Koki Seki

Hiroshima University

Bio: Koki Seki is a professor of cultural anthropology and Southeast Asian studies
in the Graduate School of Humanities and Social Sciences, Hiroshima University. His research interests include social development, social policy, and welfare under neoliberal restructuring of the Global South, particularly in the Philippines. Some of the current research topics are; urban gentrification and suburbanization of Metro Manila, relocation of the Informal Settlements and social housing projects, and so on. His major publications include: edited volume of Ethnographies of Development and Globalization in the Philippines: Emergent socialities and the governing of pricarity (2020); Anthropology of the “Social”: Globalization, Development, and Connectedness in the Philippines (2017, in Japanese) ; “Capitalizing on Desire: Reconfiguring ‘the Social’ and the Government of Poverty in the Philippines”, Development and Change 46 (6): 1253-1276 (2015); “Identity Construction of Migrant Children and Representation of the Family: The 1.5-Generation Filipino Youth in California, USA” in I. Nagasaka and A. Fresnoza-Flot (eds.) Mobile Childhoods in Filipino Transnational Families: Migrant Children with Similar Roots in Different Routes (2015). Palgrave Macmillan, pp.151-178.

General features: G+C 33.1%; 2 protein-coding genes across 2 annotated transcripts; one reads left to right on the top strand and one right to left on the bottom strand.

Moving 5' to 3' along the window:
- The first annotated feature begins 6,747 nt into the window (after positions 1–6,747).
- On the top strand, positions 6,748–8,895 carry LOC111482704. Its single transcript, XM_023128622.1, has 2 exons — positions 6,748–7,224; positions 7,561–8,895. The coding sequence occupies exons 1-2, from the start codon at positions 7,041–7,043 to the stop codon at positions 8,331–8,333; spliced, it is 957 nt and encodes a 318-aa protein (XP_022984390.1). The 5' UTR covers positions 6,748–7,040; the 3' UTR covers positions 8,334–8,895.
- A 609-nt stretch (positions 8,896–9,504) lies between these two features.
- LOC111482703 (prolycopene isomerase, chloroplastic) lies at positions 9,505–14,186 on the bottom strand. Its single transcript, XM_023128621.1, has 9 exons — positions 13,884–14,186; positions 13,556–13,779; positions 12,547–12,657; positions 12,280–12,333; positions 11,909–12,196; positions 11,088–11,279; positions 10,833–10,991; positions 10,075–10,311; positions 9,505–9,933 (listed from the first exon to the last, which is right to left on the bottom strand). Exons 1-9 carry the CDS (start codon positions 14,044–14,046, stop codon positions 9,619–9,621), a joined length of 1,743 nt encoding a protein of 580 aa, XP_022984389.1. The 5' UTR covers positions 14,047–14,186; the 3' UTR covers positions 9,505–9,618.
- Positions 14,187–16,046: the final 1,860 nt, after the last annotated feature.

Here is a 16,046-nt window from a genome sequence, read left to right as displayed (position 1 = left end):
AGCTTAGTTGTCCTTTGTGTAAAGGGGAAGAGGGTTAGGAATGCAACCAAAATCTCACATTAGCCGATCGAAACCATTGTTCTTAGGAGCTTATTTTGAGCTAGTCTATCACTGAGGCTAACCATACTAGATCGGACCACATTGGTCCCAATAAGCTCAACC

Tashny Sukumaran

The South China Morning Post

Reporting on Covid-19 amidst Political Upheaval in Malaysia

Abstract: 2020 in Malaysia has been tumultous – from a political coup to state elections to several state governments falling and, most recently, a push from the administration to declare a political emergency as warring political parties and factions insist they command parliamentary support. Reporting on the Covid-19 public health crisis during this period then becomes more complicated, with the electorate accusing their leaders of politicking when they should be focused on the pandemic. In my presentation I will examine key events such as the May Day immigration raids, key government and opposition press conferences, the Sabah state elections and of course the initial political coup that kickstarted the year of instability.